UN chief to host Afghanistan aid meeting in Geneva: spox
The country, now under the control of the Taliban after 20 years of war, is facing a "looming humanitarian catastrophe," Stephane Dujarric warned.
"The conference will advocate for a swift scale-up in funding so the lifesaving humanitarian operation can continue; and appeal for full and unimpeded humanitarian access to make sure Afghans continue to get the essential services they need," he said in a statement.
He said development gains must also be protected in the country and that the rights of women were an "essential" part of Afghanistan's future stability.
Even before the Taliban victory, Afghanistan was heavily aid-dependent – with 40% of the country's GDP drawn from foreign funding.
The UN has warned 18 million people are facing a humanitarian disaster, and another 18 million could quickly join them.
"One in three Afghans do not know where their next meal will come from. Nearly half of all children under the age of five are predicted to be acutely malnourished in the next 12 months," Dujarric said.
Residents in Kabul have voiced worry over the country's long-running economic difficulties, now seriously compounded by the hardline movement's takeover.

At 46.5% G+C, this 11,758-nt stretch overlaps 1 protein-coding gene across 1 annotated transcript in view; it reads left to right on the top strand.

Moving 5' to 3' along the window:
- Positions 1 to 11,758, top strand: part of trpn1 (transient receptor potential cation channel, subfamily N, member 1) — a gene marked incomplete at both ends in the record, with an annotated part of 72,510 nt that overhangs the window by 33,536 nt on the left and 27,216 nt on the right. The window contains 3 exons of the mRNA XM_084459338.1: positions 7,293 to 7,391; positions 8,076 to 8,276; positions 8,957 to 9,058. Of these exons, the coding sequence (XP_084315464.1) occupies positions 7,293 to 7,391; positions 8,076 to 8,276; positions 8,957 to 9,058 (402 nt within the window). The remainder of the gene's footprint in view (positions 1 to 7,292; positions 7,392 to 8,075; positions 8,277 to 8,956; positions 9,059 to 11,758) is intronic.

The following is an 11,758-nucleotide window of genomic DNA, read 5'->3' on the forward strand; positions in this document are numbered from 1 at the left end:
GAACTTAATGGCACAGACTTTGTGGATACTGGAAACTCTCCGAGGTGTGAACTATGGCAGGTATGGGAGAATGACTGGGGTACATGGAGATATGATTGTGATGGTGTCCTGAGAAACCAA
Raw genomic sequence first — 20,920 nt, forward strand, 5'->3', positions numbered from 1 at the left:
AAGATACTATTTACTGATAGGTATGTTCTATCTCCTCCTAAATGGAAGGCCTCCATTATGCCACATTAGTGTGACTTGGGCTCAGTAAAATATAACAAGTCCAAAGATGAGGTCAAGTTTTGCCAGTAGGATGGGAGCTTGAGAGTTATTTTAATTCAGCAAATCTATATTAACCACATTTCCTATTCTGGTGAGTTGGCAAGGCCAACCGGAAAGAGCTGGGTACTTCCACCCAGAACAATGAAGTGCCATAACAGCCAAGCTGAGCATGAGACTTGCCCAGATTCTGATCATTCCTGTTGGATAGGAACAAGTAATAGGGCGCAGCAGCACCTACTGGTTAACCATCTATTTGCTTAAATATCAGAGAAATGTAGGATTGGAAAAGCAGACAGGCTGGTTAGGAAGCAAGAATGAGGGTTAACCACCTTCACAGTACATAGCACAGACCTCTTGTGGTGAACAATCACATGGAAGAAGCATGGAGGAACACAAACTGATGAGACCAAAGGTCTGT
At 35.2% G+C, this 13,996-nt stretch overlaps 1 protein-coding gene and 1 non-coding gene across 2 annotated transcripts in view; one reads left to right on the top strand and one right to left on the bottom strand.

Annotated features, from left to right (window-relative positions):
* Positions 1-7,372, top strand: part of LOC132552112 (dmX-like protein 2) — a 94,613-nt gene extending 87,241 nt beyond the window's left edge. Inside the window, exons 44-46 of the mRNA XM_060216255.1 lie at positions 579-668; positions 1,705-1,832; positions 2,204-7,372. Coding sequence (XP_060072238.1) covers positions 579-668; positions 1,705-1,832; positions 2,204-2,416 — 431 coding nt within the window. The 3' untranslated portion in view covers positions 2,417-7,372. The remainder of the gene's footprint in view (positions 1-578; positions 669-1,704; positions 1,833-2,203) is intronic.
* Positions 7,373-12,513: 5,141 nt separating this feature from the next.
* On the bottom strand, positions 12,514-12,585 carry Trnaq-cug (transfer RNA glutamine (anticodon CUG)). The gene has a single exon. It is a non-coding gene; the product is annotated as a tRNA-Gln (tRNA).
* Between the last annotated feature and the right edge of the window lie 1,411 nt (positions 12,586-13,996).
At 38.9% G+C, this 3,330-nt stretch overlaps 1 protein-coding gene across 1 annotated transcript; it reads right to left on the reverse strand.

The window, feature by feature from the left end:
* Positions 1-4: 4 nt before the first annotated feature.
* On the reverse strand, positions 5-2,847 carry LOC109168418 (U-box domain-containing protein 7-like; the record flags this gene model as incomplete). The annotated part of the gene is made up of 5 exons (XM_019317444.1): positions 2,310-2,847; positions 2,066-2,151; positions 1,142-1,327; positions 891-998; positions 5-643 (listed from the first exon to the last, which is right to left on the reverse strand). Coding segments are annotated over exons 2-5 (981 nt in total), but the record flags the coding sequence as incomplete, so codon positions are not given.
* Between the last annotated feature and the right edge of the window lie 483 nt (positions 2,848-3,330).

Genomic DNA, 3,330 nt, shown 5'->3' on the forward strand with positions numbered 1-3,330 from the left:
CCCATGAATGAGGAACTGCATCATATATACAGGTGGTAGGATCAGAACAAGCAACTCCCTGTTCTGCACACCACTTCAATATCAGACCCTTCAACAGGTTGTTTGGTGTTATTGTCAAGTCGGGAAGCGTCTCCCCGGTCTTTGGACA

The United States ended its war in Afghanistan on 30 August, two weeks after the Afghan government fell and the Taliban took control of Kabul.
Those days were marked by a frenzied evacuation of Americans, other foreigners and Afghans fleeing the new Taliban regime.
Since the US departure, the Taliban have been working with Qatar to get the airport in Kabul, a lifeline for aid, operational again.
On Thursday, the United Nations said it had resumed humanitarian flights to parts of the country, linking the Pakistani capital Islamabad with Mazar-i-Sharif in northern Afghanistan and Kandahar in the south.
The country's flag carrier Ariana Afghan Airlines resumed domestic flights on Friday, while the United Arab Emirates sent a plane carrying "urgent medical and food aid."